In my experience, you should generally be skeptical
of organizations trying to force foreign countries to do things due to "trade agreements." This is one of the most common tricks used by the entertainment industry to push for monopolies in the name of free trade
. So, consider me skeptical on a new argument raised by a California group suggesting that the WTO stop China from censoring the internet
because it somehow violates a free trade agreement. While it's admirable to come up with a reason to put pressure on China over its online censorship, this opens up a very dangerous slippery slope. Should this actually get anywhere, it would be just as easy for other countries to accuse the US of similar things with its laws. It's even more ridiculous when you consider that the US itself has been ignoring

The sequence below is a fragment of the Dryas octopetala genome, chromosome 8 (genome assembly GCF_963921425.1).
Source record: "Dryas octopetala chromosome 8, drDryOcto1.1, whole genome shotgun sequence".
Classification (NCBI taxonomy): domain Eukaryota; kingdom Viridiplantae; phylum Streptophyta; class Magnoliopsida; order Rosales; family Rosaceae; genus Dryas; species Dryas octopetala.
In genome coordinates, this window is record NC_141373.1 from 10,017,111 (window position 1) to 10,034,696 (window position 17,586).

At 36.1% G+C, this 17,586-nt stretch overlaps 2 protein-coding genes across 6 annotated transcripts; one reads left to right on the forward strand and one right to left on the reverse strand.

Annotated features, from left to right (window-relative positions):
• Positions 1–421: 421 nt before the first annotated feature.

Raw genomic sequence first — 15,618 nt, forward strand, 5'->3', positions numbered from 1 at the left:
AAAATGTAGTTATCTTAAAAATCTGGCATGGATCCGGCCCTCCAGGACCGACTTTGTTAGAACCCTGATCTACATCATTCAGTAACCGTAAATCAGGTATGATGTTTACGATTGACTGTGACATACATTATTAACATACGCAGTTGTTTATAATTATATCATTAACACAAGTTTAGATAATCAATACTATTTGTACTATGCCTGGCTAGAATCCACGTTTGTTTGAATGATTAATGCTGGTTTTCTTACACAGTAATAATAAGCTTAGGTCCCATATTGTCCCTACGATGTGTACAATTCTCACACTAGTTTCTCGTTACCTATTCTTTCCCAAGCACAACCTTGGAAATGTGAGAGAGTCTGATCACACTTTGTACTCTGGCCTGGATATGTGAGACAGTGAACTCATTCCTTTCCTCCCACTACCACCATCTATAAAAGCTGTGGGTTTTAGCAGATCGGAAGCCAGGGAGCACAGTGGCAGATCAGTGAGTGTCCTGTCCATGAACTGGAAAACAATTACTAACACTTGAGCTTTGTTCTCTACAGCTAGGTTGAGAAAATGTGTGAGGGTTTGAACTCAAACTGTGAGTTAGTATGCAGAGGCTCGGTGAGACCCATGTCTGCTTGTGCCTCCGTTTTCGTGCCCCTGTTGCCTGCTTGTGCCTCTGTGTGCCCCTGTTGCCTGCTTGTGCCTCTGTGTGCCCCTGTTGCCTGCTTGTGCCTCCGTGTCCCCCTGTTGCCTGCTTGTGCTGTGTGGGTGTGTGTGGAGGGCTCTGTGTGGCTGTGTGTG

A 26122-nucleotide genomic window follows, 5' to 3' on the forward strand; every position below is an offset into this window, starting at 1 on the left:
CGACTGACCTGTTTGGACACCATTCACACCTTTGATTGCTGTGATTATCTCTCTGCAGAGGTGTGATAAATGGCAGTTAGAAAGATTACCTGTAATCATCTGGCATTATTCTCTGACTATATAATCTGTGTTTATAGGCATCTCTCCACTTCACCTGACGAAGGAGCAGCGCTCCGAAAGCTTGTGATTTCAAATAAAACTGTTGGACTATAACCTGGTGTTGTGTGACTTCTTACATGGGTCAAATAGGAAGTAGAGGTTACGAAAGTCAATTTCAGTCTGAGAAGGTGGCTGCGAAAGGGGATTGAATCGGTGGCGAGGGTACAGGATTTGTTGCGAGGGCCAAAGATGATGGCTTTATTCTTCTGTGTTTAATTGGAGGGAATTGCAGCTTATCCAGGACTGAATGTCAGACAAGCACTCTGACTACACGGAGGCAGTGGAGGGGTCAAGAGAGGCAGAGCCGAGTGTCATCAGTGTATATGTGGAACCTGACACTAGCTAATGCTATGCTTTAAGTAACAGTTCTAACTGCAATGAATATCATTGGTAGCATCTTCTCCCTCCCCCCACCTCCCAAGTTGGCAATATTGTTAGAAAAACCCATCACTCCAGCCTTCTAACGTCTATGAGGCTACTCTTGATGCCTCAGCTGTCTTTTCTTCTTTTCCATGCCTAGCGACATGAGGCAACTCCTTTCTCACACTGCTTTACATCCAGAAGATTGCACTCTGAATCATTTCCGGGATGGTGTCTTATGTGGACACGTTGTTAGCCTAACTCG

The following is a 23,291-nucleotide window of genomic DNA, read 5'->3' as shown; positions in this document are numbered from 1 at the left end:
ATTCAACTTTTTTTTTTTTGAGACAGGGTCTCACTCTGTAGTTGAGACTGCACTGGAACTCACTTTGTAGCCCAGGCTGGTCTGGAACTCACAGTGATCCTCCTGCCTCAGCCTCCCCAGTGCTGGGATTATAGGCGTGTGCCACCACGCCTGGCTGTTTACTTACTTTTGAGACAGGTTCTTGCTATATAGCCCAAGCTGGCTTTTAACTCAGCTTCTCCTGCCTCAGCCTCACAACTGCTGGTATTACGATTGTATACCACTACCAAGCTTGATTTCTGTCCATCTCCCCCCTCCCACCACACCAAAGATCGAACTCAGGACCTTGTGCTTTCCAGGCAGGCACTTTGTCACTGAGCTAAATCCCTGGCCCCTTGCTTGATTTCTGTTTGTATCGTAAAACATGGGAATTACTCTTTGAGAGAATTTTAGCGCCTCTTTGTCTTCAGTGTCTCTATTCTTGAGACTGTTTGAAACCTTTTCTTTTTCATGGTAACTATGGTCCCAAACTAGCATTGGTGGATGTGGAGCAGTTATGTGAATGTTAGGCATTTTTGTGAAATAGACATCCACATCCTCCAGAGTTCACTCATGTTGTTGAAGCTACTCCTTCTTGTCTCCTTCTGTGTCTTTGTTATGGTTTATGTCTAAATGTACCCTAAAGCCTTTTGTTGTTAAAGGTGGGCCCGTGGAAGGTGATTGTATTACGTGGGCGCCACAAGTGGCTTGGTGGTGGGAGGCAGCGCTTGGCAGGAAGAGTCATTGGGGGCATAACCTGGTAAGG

similar trade agreement violation rulings from the WTO concerning Antigua and online gambling. Yes, it would be a good thing if China backed down from censoring the internet -- but using trade agreements as a lever to put pressure on China doesn't seem like a good idea. The chances of it being effective are minute, and even if it is effective, it simply will open up a number of other trade disputes that are probably better left alone.
Of course, an approach that's even less likely to be successful is the one proposed by barely-registering-in-the-polls presidential candidate Chris Dodd, who showed up at Google and suggested the company voluntarily leave China
. As is noted in the article, this doesn't do much to actually help China, as Google users in that country would then just be forced to use an even more restrictive search engine -- which, if anything, would probably make the Chinese government even happier. It's great to take a principled stand -- but if you don't bother to think through the reactions and responses and the incentives you're creating, it's not going to do much good in the long run.